"A 5-cent tax would be enough to knock a lot of companies into the red," he said. "Those companies are running right on the edge now." If the companies pass the price increases through to customers, they risk losing business to the railroads, he added.
For that reason, the truckers and many economists prefer a broad-based tax, such as a one on all fuels based on their energy equivalents, measured in British thermal units (BTUs). That would also reduce the regional inequities of energy taxes. Fuel oil taxes would hurt the Northeast, gasoline taxes would hurt big Western states and carbon taxes would hurt heavy coal producing and consuming areas in the Midwest.
"It makes sense for an energy tax to be broad-based. You can raise a lot of money with modest increases in taxation," said New York's Wetzler.
Some industry groups argue that even that approach would make U.S. industry less competitive with foreign firms.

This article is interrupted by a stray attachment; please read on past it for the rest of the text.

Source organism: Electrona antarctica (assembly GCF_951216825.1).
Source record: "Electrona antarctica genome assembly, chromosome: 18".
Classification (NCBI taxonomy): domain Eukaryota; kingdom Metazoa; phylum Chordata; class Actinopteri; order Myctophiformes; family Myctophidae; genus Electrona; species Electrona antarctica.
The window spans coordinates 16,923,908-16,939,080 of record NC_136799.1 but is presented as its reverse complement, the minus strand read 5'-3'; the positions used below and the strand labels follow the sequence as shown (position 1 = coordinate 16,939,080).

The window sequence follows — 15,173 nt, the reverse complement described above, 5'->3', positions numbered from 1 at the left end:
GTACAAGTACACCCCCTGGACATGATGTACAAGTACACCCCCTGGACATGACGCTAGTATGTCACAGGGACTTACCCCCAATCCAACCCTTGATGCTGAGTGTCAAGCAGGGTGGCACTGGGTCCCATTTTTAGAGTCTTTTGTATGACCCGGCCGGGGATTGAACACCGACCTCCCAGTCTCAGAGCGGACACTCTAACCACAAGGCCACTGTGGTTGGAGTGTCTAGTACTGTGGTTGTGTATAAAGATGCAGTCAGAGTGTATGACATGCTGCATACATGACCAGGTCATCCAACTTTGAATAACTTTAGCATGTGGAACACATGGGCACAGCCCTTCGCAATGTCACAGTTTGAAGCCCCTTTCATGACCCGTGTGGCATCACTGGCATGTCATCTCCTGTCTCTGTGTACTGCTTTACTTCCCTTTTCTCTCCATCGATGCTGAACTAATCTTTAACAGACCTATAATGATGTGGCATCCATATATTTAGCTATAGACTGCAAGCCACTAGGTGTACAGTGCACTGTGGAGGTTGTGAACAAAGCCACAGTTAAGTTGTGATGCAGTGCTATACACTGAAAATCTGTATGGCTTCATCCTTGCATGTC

But Wetzler said that a modest energy tax shouldn't make much difference. Even in the most energy intensive sectors, like aluminum refining, energy makes up only 20 percent or so of costs. A 5 percent energy tax would raise overall costs by only 1 percent. "The value of the dollar regularly fluctuates by 1 percent a day. This is a relatively insignificant change in competitiveness," he said.
Some tax specialists have more sympathy with the securities industry's arguments that a securities transaction fee would reduce liquidity, raise borrowing costs and drive investors to overseas financial markets.
Micah S. Green, executive vice president of the Public Securities Association, notes that in an era of global markets, foreign countries are lowering their transactions taxes in order to compete more effectively. Japan lowered its tax recently, and Germany is considering following suit.
Wetzler agreed that it would be better to tax "bad behavior, and trading securities is not a bad thing. It adds liquidity." This industry group might not simply be making a case out of self-interest. The New York State tax commissioner does note, however, that the burden of a transactions tax would hit the cities with the biggest financial service industries: Chicago and New York.